Friday, November 20, 2009

Film of Diaghilev Ballet Russe Ballerina Absoluta At Home

Tamara Karsavina arranging things in a doll's house in the garden at home in England (1920s)

A couple of days ago I came across some footage of the great Mariinsky (now Kirov) Theatre and Serge de Diaghilev Ballet Russe prima ballerina, Tamara Karsavina ...

In 'L'Oiseau de feu' / 'Firebird' (1910)

In 'Giselle' with Vaslav Nijinsky (1910)

With Vaslav Nijinsky in 'Le Spectre de la Rose' (1911)

With Vaslav Nijinsky in 'Le Spectre de la Rose' (1911)

With Vaslav Nijnsky in 'Le Spectre de la Rose' (1911)

In 'Les Papillons' (1912)

In 'Les Papillons' (1912)

With Serge Lifar in 'Romeo et Juilette' (1926)

Tamara Karsavina c1960 teaching the ballerina role in 'Le Spectre de la Rose' (1911) to Margot Fonteyn

... doing a variety of ordinary and less ordinary things at home in England in the 1920s, such as arranging things in a doll's house ...

... choosing some material to be made into a dress ...

... reading a letter in her study ...

... exercising and dancing in the garden ...

... and leaving the house for a performance at the Coliseum Theatre in London ...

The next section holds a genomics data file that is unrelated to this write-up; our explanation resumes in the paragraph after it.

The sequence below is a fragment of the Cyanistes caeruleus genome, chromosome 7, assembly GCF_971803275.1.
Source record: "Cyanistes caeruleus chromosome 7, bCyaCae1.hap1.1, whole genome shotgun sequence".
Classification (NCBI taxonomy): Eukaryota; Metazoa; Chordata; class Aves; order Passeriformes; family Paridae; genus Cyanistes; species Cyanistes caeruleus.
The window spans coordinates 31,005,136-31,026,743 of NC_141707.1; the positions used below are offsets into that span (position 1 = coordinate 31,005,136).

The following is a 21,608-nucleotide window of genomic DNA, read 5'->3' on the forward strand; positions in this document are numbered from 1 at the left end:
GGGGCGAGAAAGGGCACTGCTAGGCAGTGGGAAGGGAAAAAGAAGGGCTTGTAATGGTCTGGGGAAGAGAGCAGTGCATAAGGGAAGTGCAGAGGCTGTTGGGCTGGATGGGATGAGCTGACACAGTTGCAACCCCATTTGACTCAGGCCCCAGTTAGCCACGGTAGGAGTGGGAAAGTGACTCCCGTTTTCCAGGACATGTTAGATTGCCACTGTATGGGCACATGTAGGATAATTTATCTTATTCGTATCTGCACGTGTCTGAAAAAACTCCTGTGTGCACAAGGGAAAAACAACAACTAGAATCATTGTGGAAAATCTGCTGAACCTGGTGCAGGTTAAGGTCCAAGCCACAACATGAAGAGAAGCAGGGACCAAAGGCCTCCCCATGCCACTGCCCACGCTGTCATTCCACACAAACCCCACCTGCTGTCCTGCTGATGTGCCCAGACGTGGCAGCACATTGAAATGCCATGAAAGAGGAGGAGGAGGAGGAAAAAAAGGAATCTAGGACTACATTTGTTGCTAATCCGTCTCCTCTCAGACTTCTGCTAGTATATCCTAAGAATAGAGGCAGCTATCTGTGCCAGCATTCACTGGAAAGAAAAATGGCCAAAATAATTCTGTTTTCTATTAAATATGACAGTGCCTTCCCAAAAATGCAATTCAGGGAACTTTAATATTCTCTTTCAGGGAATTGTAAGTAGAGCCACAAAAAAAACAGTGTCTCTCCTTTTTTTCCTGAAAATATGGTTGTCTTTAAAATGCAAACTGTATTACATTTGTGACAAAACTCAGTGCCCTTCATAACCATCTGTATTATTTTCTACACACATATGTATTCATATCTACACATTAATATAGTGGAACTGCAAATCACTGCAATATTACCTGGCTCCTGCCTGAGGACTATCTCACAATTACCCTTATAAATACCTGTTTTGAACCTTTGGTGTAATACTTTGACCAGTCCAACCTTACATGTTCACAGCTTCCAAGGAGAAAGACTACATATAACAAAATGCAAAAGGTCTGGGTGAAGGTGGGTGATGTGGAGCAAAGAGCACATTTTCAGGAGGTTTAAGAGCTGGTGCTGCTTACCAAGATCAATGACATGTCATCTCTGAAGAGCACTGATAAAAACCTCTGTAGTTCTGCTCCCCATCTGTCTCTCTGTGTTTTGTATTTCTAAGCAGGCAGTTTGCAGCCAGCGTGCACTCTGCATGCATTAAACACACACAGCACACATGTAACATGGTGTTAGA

... turning to take a coat from a maid ...

... as a cat scurries past!

The footage of Tamara Karsavina in these mostly every day activities seems to make her more real and less like simply the great and remote legend of the photographs, memoirs, histories and biographies of the Ballet Russe era.

Friday, October 02, 2009

One of those What-Might-Have-Been Situations

I came across some very grainy footage recently of a most extraordinary ballet dancer - someone who obviously had the greatest future. Around 16, she'd been taking leading roles in the Mariinsky (Kirov) Theatre while still a student at the school.

The film shows Valentina Semyukova in a pas de deux from 'The Nutcracker'.

She already seems perfectly formed as a dancer, about to enlarge on her technique.

Through the movement, there is a perfect disposition of the forms of her body - creating an continuously exquisite line.

The phrasing with respect to the music is always intelligently considered and placed in an unmannered fashion. Not just following the music but leading purposefully away and then returning to catch the beat.

She is still technically tentative, which is particularly evident in the section involving 'fish dives' - the choreography has been simplified somewhat for the still developing dancer.

Very sadly, Valentina Semyukova died of an unspecified illness at just 17 years of age.